The following four species are our most common that have toothy leaves.
P. commune is the largest and if fruiting is easily told from all the others by it's shorter capsule with a large 'knob' at the base (see diagram). Polytrichastrum alpinum has a dark brown cylindrical capsule (separating it from the other Polytrichums which have angled capsules. If P. alpinum is not fruiting, then you have to section the leaf and look at the lamellae. In this species the terminal or top-most cell is papillose, meaning it has little bumps all over it. The other Polytrichums in this group have smooth terminal cells. The other two species are more difficult to tell apart. P. pallidisetum seems to prefer a moister woodland, whereas P. ohioense tolerates drier ground. P. pallidisetum is often quite large and is the typical woodland Polytrichum found in the hardwood forests. P. ohioense tends to be smaller and darker and replaces P. pallidisetum as you head toward the coast and get into oak-pine woods. Although they can often be found growing together. They have a similar long, angled capsule. P. pallidisetum does have a paler seta, especially towards the top, although young P. ohioense also has a pale seta. The only reliable way to tell the two apart is by doing sections of the leaf. I cut off the leaf base and tips (so they lie nice and flat on the slide) and cut a lot of cross sections about mid leaf. Then i scrape the lamellae off so they lie flat on the slide - this is the best way to tell these two apart.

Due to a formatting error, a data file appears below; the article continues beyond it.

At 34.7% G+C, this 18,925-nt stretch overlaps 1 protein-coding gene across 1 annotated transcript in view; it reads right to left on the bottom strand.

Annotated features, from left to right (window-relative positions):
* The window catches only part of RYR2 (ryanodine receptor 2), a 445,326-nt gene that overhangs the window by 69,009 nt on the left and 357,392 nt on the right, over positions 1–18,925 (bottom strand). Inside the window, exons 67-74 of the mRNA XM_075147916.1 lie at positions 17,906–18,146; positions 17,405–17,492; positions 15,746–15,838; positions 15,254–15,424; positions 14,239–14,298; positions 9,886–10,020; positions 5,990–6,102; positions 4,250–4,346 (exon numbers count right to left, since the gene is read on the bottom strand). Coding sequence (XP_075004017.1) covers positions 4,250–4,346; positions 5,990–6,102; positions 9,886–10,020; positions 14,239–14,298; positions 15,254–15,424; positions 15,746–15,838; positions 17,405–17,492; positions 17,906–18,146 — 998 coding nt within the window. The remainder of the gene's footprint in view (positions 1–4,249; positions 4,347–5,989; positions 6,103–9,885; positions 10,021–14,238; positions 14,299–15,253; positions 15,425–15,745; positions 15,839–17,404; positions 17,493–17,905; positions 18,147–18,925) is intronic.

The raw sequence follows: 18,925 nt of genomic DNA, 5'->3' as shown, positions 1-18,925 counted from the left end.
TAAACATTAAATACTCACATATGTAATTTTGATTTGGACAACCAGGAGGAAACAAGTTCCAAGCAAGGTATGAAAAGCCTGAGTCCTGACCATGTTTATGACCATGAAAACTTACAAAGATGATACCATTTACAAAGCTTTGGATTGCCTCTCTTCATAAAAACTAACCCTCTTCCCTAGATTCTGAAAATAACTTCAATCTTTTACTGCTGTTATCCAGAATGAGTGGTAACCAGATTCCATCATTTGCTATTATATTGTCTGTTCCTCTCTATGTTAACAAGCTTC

|Lamellae x-section of Polytrichum pallidisetum|
|Lamellae x-section of Polytrichastrum alpinum - note papillose (bumpy) topmost cell|
|Polytrichastrum alpinum - dark brown, cylindrical capsule|
(J. Jenkins photo)